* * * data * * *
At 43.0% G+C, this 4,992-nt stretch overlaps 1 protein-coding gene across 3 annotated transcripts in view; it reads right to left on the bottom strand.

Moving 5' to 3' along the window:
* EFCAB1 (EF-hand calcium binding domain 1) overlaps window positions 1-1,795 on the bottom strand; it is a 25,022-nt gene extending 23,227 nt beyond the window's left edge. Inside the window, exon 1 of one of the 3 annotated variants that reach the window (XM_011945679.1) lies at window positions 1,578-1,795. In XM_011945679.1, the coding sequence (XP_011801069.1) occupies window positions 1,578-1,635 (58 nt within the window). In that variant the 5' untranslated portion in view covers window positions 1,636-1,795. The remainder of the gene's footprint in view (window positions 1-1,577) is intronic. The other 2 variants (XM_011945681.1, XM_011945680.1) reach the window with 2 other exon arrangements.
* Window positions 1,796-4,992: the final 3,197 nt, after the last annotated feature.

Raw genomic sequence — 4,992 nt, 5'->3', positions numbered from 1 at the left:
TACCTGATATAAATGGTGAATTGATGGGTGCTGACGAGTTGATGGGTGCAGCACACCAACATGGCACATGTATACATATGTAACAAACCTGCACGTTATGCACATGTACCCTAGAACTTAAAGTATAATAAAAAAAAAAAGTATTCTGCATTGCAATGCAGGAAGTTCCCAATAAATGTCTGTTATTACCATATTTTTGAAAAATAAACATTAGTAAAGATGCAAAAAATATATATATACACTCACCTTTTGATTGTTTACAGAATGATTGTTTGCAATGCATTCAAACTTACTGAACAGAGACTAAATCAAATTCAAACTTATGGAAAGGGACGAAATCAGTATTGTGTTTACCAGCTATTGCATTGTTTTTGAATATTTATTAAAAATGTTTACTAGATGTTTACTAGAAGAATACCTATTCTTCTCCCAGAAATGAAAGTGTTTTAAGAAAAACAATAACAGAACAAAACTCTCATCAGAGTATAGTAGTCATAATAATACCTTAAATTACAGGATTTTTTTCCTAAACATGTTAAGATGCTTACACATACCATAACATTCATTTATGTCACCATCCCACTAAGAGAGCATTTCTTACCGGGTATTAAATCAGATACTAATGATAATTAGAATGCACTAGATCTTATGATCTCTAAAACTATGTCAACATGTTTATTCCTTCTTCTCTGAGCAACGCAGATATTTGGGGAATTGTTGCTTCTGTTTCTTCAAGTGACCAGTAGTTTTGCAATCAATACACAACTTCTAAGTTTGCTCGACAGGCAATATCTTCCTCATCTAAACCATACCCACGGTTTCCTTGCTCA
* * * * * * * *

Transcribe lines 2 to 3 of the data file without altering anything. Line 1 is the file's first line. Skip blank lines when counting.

Moving 5' to 3' along the window:
* EFCAB1 (EF-hand calcium binding domain 1) overlaps window positions 1-1,795 on the bottom strand; it is a 25,022-nt gene extending 23,227 nt beyond the window's left edge. Inside the window, exon 1 of one of the 3 annotated variants that reach the window (XM_011945679.1) lies at window positions 1,578-1,795. In XM_011945679.1, the coding sequence (XP_011801069.1) occupies window positions 1,578-1,635 (58 nt within the window). In that variant the 5' untranslated portion in view covers window positions 1,636-1,795. The remainder of the gene's footprint in view (window positions 1-1,577) is intronic. The other 2 variants (XM_011945681.1, XM_011945680.1) reach the window with 2 other exon arrangements.